I don’t care how many writing tips you’ve read or even if you are the self-professed “Queen of Endings.” The last chapter in a novel is ridiculously hard to write, no matter who you are.
I tackled the ending for Alex in Wunderstrande: The Clairvoyance Clock this week, wrapping up a year of re-writes. Of course, the moment was drenched in bittersweet emotion, but unfortunately, even that did not outweigh the feeling of disappointment with how it turned out.
One. Two. Three drafts of the last chapter went by, and I still questioned its ability to end the story effectively. While I’m still going back and forth on the last line, I think I’ve got it figured out. For now. 😉
Just in case you happen to be stuck on your own ending, here’s some tips to get you through the valley:
Don’t sweat the re-writes
A last chapter is rarely ever perfect the first time around. Don’t worry if you spend more time on your ending than you do your beginning. After all, the ending is what you want people to remember most.
If you can, plan your ending in advance
When you know how your story is going to end before it ends, it makes your narrative that much stronger. Why? Two words: character development.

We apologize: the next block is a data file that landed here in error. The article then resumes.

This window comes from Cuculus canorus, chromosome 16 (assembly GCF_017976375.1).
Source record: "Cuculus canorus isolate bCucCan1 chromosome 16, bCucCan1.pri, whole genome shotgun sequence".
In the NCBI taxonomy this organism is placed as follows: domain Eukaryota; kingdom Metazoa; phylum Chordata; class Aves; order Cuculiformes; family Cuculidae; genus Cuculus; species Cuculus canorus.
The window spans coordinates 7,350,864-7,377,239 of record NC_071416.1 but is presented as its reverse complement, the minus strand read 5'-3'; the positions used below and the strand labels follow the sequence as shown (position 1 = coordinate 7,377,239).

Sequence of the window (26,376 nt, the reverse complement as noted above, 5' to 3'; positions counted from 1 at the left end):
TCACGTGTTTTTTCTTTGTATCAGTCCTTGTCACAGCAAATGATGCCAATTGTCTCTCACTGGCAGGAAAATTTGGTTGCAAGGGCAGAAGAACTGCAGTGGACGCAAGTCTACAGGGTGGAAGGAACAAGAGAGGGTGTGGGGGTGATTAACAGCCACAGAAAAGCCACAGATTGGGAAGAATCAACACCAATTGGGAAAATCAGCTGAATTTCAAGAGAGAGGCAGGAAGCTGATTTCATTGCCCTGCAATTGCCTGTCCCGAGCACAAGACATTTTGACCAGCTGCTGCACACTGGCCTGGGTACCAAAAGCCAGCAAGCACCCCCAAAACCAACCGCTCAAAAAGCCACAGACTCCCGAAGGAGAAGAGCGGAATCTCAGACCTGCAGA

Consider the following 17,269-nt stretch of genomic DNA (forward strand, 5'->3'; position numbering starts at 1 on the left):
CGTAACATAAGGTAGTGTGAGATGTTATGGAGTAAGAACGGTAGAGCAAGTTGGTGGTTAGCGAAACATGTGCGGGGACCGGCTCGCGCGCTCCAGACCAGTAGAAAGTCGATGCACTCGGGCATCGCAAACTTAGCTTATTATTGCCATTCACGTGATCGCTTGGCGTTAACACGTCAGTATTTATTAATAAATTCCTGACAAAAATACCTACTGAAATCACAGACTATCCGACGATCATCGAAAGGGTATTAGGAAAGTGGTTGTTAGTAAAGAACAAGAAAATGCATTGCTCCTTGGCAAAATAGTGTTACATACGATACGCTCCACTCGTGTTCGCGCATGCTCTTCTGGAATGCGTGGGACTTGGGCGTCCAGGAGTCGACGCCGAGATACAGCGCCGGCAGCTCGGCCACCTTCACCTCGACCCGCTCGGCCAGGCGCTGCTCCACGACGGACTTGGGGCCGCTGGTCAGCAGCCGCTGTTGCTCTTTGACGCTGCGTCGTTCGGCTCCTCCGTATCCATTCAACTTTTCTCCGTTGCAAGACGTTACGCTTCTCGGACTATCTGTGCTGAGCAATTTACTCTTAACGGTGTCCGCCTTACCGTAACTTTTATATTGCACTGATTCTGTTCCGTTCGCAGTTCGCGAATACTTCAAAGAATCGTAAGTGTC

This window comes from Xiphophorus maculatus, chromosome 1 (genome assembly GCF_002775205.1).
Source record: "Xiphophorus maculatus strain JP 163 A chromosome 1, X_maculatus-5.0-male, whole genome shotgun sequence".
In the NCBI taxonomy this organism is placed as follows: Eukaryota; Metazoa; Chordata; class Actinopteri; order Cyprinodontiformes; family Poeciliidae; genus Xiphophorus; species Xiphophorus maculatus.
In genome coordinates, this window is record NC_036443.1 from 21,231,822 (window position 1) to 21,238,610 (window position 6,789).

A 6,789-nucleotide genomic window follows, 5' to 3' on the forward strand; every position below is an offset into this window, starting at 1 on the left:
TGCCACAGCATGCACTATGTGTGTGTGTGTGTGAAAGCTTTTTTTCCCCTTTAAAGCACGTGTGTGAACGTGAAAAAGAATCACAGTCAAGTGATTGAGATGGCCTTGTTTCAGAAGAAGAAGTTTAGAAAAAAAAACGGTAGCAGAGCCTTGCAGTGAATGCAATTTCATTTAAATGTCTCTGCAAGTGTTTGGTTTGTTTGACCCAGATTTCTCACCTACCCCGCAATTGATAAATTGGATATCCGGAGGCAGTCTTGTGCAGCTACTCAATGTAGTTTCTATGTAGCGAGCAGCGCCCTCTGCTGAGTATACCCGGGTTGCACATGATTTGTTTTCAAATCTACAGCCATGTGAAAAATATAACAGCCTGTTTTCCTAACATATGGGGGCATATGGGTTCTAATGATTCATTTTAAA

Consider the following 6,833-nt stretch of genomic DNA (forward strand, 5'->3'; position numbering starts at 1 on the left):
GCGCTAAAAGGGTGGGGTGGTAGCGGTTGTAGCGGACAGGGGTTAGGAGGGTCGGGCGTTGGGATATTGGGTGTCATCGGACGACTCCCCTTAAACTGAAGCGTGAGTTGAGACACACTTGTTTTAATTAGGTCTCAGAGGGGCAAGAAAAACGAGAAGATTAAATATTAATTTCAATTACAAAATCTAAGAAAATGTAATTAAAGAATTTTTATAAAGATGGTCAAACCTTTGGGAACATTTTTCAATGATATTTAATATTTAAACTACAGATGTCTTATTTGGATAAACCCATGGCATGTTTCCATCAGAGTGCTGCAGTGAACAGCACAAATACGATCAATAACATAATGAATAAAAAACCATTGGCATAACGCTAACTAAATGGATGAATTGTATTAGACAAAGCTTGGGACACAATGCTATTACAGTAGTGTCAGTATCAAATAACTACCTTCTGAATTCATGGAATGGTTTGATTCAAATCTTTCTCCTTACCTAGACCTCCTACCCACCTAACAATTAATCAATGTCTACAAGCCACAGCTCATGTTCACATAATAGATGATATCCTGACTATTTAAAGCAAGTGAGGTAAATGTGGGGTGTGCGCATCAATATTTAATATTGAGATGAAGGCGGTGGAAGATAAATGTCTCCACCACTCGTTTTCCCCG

Tie up loose ends, but give your audience something to yearn for
I’m a big believer in that writers should have the major plot and/or sub-plots resolved, but I’m also obsessed with cliffhangers. If your story is a series, leave one or two things open-ended to encourage readers to pick up the next one. This can be a tricky thing to do as it could frustrate readers, depending on the amount of narrative you keep from them. However, you know your story better than anyone.
Give your readers something to think/cry/laugh about
What are the major lessons your character has learned? How have they changed from the beginning of the story? Really hit home on this, driving the character into beautiful moments of deep, thought-provoking considerations.
And with that, I leave you to your own endings. Good luck!